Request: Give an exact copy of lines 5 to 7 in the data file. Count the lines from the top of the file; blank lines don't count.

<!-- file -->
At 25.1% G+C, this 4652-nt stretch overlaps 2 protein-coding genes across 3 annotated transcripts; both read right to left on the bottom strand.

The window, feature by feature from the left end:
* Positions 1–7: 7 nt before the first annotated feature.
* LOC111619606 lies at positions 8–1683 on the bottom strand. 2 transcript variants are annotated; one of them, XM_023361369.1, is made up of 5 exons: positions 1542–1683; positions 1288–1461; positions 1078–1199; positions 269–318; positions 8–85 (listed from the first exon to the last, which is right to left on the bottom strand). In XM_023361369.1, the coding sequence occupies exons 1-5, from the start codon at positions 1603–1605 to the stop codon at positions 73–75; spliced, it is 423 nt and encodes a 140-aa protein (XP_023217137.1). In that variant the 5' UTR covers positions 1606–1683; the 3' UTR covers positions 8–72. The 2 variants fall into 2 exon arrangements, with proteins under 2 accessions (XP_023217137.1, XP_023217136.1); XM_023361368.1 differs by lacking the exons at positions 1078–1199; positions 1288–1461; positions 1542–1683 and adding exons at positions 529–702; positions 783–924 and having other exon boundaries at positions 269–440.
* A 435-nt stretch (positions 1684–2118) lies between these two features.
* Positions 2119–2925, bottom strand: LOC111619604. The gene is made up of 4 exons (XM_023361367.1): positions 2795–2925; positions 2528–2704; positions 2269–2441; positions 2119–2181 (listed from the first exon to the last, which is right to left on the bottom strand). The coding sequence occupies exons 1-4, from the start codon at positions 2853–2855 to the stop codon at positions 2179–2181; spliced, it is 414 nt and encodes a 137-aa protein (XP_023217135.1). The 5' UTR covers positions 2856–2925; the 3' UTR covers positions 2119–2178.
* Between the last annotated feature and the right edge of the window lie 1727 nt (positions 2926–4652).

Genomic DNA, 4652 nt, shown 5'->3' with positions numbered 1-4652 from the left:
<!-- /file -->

* A 435-nt stretch (positions 1684–2118) lies between these two features.
* Positions 2119–2925, bottom strand: LOC111619604. The gene is made up of 4 exons (XM_023361367.1): positions 2795–2925; positions 2528–2704; positions 2269–2441; positions 2119–2181 (listed from the first exon to the last, which is right to left on the bottom strand). The coding sequence occupies exons 1-4, from the start codon at positions 2853–2855 to the stop codon at positions 2179–2181; spliced, it is 414 nt and encodes a 137-aa protein (XP_023217135.1). The 5' UTR covers positions 2856–2925; the 3' UTR covers positions 2119–2178.
* Between the last annotated feature and the right edge of the window lie 1727 nt (positions 2926–4652).